What voters want in a president today, and how their views have changed
The presidential nomination contests are heating up and both parties’ 2016 fields have narrowed. And since it’s also Presidents Day weekend, it’s a good time to consider what voters want in a president, regardless of which candidate they may support.
Past experience is not necessarily required (especially for Republicans).
Last March, more than a year before the first primaries, more voters valued a hypothetical candidate with “experience and a proven record” (50%) than one who had “new ideas and a different approach” (43%). Just six months later, those numbers had flipped – 55% said it was more important for a candidate to have new ideas, while 37% valued experience and a proven record.
This shift came entirely among Republican and Republican-leaning voters. The share of Republicans saying it was more important for a candidate to have new ideas increased by nearly 30 percentage points over this period, from 36% to 65%. Opinions among Democratic voters remained far more stable. In September, 50% valued experience, about the same as the 46% who said this in March.
Past experience as a Washington lawmaker also is viewed more negatively among the public overall than in prior presidential campaigns – again, especially among Republicans. In January, 31% of the public – including 44% of Republicans and Republican-leaning independents – said they would be less likely to vote for a presidential candidate who had been an elected official in Washington for many years. In 2007, just 15% of the public and 20% of Republicans had a negative view of a candidate with longtime experience as a D.C. elected official.
Military experience is preferred, but increasingly rare.
While the public continues to view military experience very positively, it is a trait that none of the top remaining 2016 candidates possesses. In a survey last month, 50% of Americans said they would be more likely to vote for a presidential candidate who has served in the military – the most positively viewed trait among 13 tested. In the prior two presidential campaigns, military experience also was viewed very positively.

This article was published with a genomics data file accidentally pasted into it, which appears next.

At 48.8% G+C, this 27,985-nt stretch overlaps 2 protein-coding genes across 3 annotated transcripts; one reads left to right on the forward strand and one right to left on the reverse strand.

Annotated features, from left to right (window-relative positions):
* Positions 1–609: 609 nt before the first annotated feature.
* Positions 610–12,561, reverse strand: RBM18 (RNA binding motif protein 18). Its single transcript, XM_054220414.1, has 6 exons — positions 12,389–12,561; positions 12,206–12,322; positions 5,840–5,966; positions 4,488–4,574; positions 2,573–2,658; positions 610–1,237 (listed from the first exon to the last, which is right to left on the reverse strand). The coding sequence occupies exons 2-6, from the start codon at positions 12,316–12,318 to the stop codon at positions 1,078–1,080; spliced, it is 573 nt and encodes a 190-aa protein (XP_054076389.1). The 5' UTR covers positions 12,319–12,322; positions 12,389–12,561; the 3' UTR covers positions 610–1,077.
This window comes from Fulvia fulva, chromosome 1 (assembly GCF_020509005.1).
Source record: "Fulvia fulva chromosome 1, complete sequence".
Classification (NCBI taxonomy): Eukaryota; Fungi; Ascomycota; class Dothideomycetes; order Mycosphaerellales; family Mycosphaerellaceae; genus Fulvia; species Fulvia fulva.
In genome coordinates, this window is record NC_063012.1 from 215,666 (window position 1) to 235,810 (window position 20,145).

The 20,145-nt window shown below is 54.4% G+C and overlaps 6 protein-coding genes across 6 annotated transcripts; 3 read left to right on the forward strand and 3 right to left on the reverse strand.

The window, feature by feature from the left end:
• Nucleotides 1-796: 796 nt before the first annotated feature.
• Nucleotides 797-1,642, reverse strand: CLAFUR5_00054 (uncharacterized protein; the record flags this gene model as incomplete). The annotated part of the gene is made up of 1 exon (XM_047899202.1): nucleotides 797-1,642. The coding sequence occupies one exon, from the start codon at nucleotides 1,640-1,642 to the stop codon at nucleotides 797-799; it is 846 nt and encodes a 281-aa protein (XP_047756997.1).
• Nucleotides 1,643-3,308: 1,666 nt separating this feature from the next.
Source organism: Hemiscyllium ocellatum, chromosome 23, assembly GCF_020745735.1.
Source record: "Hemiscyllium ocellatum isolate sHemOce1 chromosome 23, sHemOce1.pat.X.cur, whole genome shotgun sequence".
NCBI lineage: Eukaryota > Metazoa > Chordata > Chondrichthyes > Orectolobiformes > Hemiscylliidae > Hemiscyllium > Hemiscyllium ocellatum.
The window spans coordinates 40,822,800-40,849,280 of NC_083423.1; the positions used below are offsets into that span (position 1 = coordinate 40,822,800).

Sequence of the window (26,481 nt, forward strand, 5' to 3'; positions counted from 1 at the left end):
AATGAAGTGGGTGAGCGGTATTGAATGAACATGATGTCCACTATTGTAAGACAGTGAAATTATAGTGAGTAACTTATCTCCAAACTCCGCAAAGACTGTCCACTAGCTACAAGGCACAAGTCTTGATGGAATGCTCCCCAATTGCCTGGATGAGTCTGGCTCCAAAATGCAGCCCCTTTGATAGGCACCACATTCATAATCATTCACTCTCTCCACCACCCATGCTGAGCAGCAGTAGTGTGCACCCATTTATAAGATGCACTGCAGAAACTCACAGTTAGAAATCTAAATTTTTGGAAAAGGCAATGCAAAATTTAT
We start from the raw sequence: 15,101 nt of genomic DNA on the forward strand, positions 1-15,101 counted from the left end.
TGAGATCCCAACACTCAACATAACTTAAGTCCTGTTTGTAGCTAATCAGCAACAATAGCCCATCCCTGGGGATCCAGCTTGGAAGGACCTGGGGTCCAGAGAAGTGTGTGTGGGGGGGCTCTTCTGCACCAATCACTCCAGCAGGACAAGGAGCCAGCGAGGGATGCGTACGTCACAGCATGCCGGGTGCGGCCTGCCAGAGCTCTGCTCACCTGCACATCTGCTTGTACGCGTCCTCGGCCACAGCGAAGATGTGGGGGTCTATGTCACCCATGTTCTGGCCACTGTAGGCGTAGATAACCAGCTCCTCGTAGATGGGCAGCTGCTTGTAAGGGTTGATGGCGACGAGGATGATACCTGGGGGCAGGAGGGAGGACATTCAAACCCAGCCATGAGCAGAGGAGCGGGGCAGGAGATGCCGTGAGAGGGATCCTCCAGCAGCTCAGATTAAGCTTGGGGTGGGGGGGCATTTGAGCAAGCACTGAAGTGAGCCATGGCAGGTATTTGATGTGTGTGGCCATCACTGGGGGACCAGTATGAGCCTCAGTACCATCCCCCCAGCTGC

The 2012 election was the first in more than 80 years in which neither of the major party presidential candidates had served in the military. But this may not be surprising given that military veterans make up steadily declining shares of both the public and members of Congress.
Support is limited for a candidate who does not believe in God.
In our recent survey on faith and the 2016 campaign, large majorities of Americans said it would make no difference to them if a presidential candidate were Jewish (80%) or Catholic (75%). Being an evangelical Christian also is a neutral characteristic; 55% of U.S. adults said it wouldn’t matter if a candidate were an evangelical, while similar shares said it would make them more likely (22%) or less likely (20%) to vote for that person.
Members of certain other religious groups, however, may have a harder time reaching the White House because of their religious beliefs. While 69% of Americans said it wouldn’t matter if a candidate were a Mormon, 23% said they would be less likely to vote for a Mormon. Even more had a negative view of a hypothetical Muslim candidate: 42% said they would be less likely to support such a candidate, while 53% said it would make no difference.
Not believing in God remains an even greater potential liability for a candidate. About half of Americans (51%) said they would be less likely to vote for an atheist candidate, though this share has fallen from 63% in 2007.
For most voters, “electability” matters less than issue positions.
Political pundits often focus on the “electability” of candidates – how they might fare in a general election contest. But in September, majorities of voters in both parties said it was more important for a candidate to share their positions on the issues.
Two-thirds of both Republican (67%) and Democratic (65%) registered voters said it was more important for a candidate to share their positions on issues than it was for a candidate to have the best chance of defeating the other party’s nominee.
Hannah Fingerhut is a research assistant focusing on U.S. politics and policy at Pew Research Center.